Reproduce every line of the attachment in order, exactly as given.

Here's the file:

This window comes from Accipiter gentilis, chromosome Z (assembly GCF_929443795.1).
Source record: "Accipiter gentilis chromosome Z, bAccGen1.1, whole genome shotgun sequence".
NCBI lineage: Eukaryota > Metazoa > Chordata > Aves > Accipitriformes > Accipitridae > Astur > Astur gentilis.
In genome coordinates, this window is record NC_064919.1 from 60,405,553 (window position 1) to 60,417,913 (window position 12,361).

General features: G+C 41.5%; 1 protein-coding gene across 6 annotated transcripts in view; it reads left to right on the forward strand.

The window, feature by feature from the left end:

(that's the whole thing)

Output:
This window comes from Accipiter gentilis, chromosome Z (assembly GCF_929443795.1).
Source record: "Accipiter gentilis chromosome Z, bAccGen1.1, whole genome shotgun sequence".
NCBI lineage: Eukaryota > Metazoa > Chordata > Aves > Accipitriformes > Accipitridae > Astur > Astur gentilis.
In genome coordinates, this window is record NC_064919.1 from 60,405,553 (window position 1) to 60,417,913 (window position 12,361).

General features: G+C 41.5%; 1 protein-coding gene across 6 annotated transcripts in view; it reads left to right on the forward strand.

The window, feature by feature from the left end: